On the day Jeffrey Conroy's attorney asked a jury to find the Medford teen not guilty of murdering Marcelo Lucero, the Ecuadorean immigrant's family Monday planned to quietly celebrate what would have been his 39th birthday.
Speaking to reporters for the first time since testimony began nearly five weeks ago, Lucero's brother, Joselo, said he and his sister Isabel and their mother Rosario would take time to "remember the good things" about Marcelo, who was 37 when he died early on Nov. 9, 2008.
But their fond memories were tempered by anguish as they recalled Marcelo's death, allegedly at the hands of Conroy.
"It's 16 months I've been hearing over and over how the murder happened, how they killed him, how they attacked him," Joselo Lucero said. "Sometimes I lost my faith."
Earlier Monday, a consortium of immigrant-rights activists called on Suffolk officials to establish a permanent hate-crimes commission and promote improved relations between Latinos and non-Latinos.
"A year and a half after Marcelo Lucero's death, Suffolk County still has done nothing to address the climate of fear that immigrants experience here in Suffolk County," said Luis Valenzuela, executive director of the Long Island Immigrant Alliance.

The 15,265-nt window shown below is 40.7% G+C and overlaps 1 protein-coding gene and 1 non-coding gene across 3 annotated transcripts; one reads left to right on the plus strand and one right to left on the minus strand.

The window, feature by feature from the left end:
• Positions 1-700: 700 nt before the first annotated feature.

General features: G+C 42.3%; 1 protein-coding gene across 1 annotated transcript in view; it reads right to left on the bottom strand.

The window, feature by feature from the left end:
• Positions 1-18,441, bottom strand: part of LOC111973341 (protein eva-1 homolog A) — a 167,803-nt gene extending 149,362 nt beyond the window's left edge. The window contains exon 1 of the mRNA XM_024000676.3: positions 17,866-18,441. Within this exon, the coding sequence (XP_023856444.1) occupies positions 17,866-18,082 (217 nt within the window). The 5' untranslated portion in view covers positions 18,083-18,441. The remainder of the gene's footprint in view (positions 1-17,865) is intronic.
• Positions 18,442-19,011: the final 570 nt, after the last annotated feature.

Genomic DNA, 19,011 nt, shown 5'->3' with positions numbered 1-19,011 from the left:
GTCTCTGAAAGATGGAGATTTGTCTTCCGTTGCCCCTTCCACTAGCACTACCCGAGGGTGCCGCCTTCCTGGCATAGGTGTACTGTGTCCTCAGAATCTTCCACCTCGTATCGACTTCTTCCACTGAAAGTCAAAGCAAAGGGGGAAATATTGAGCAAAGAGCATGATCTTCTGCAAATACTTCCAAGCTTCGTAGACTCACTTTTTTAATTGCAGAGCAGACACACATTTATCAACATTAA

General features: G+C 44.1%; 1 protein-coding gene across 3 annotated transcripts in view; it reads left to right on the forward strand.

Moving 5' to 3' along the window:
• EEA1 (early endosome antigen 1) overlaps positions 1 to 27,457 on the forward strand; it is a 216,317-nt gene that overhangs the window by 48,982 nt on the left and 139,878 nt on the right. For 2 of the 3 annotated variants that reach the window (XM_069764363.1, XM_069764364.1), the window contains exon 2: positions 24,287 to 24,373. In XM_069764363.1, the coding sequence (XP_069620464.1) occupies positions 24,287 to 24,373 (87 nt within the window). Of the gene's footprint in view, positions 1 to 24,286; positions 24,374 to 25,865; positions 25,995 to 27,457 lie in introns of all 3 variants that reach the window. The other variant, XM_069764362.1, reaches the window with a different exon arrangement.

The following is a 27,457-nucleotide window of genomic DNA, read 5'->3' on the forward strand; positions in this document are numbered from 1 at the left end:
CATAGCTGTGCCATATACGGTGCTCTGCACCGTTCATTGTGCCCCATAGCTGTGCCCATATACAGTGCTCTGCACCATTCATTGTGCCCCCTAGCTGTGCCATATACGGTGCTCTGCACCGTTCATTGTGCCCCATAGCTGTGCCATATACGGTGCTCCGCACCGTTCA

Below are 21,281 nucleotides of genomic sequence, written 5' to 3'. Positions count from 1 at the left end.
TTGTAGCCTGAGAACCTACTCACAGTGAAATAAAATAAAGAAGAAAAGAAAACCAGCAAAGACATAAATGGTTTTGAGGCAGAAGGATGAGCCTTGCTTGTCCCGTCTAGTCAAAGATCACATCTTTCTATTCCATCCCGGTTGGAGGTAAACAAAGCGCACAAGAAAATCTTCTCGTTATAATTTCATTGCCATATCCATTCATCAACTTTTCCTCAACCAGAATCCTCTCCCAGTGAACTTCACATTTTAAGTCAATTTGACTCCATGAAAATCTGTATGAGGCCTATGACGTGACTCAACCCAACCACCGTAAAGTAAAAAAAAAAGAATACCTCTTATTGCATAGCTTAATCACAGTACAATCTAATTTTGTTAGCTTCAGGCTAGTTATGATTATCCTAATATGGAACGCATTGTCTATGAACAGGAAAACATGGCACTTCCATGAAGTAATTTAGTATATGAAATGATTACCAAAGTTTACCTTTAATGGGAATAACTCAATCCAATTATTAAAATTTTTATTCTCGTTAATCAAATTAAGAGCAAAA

County Executive Steve Levy's office released a statement Monday saying the county is promoting tolerance programs and the police department is offering Spanish lessons and hate-crime investigations training to officers.
Joselo Lucero said he sympathized with Conroy, now 19, and the other six boys charged in his brother's death, all of whom were teenagers when Lucero was killed. But he said he remains angry about Marcelo's death.
"We don't deserve to be treated like dogs. We deserve to be treated like human beings," Joselo Lucero said. "My brother . . . got killed for no reason."
With Jennifer Barrios
Addressing racial tensions
Since the murder of Marcelo Lucero in 2008, Suffolk County has made several moves to address growing racial tensions:
Created a hate crime victim's advocate last year who works with the police department to act as a liaison between the police and victims of hate crimes.
Added an extra foot patrol officer in Patchogue, as well as a special assistant to the police commissioner on Hispanic affairs.
Conducted outreach efforts to victims of crimes, emphasizing that police will not question victims about their citizenship status.
Developed anti-hate, anti-bullying educational materials for students.
Begun an eight-hour course for police supervisors and investigators on investigating hate crimes.